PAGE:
If we’re not going to pot up, we can simply dilute the soil wetting agent as instructed on the product’s label.  We then add that solution to the soil using a watering can.  Once the water has disappeared, check under the surface of the soil to make sure it’s penetrated.  Another application may be required.


How to fix a seriously dehydrated pot plant

If we’ve got a seriously suffering plant it is likely that the soil is completely hydrophobic and in that case I’d usually soak the pot.  We do that by filling a bucket with the appropriate measure of soil wetter and water.  Fill the bucket to just over the height of the pot.  The soil wetting agent label will tell us what amount of soil wetter to use per litre of water.

Once we’ve done that, gently lower the pot plant into the bucket and notice it float on top of the water. The higher it sits, the more hydrophobic the soil is. You can splash the water mix onto the top of the pot to assist the process.  If the pot is still floating after a few minutes, gently push it underwater until it stops rising.

Once the wetting agent has soaked the soil the pot will sit naturally on the bottom of the bucket.  Don’t leave the plant in the bucket for too long. Just long enough for it to sit naturally on the bottom. That indicates that there isn’t much air left in the soil – time to drain the pot and let air back in.  If we leave it in for too long, any worms and bugs and microbes will start drowning.  We don’t want that.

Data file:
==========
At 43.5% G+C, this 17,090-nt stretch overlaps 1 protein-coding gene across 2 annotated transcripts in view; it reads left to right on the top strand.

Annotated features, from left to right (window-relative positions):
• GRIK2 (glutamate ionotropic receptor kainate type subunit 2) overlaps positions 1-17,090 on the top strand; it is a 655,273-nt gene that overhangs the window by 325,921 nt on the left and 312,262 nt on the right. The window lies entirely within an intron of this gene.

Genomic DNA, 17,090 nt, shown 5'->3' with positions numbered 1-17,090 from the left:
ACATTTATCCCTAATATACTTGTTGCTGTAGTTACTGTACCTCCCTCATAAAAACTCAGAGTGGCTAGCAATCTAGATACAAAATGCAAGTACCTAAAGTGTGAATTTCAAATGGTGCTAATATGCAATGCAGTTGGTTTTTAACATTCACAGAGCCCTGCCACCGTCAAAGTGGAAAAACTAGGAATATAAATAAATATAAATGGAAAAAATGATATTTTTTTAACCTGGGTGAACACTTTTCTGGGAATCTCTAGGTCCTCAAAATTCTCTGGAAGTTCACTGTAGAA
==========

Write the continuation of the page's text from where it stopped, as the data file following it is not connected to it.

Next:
You should only need to do that once. Depending upon the product we use, we may need to use our watering can and add our organic liquid soil wetter annually.

I make it a habit to check my pot plant soil on a fairly regular basis to make sure the soil isn’t becoming hydrophobic.  To do that, you simply follow the test laid out in the blog: Hydrophobic soil, what is it and what does it look like.


How to add a liquid soil wetting agent to a new plant, cutting or seeds in a pot

Mix the appropriate amount of soil wetter into a bucket of water. The label will tell you what the appropriate measurement is.

If the compost or potting mix is new and you are potting a plant, cutting or seeds for the first time. Simply fill the pot with the compost or potting mix and place the plant, cutting or seed into the pot.

I’ll cover how to do these things in detail in another blog.  For now, I’m going to assume we all know how to do these things.  If you don’t: make a comment below and I’ll start writing that blog post.

Now, with the soil and plant/cutting/seed in the pot we can simply water it in using the appropriately mixed organic liquid soil wetter.  It should soak straight into the soil.  It’s as simply as that.


1 Comment

Follow These Steps When Repotting a Fiddle Leaf Fig - Grow It Inside · February 10, 2021 at 5:33 am

[…] not much soil left to hold moisture or your soil has become hydrophobic. Yes it’s a real thing, soil can become hydrophobic. Conversely, your plant could be staying moist for too long if the pot is too big or you are […]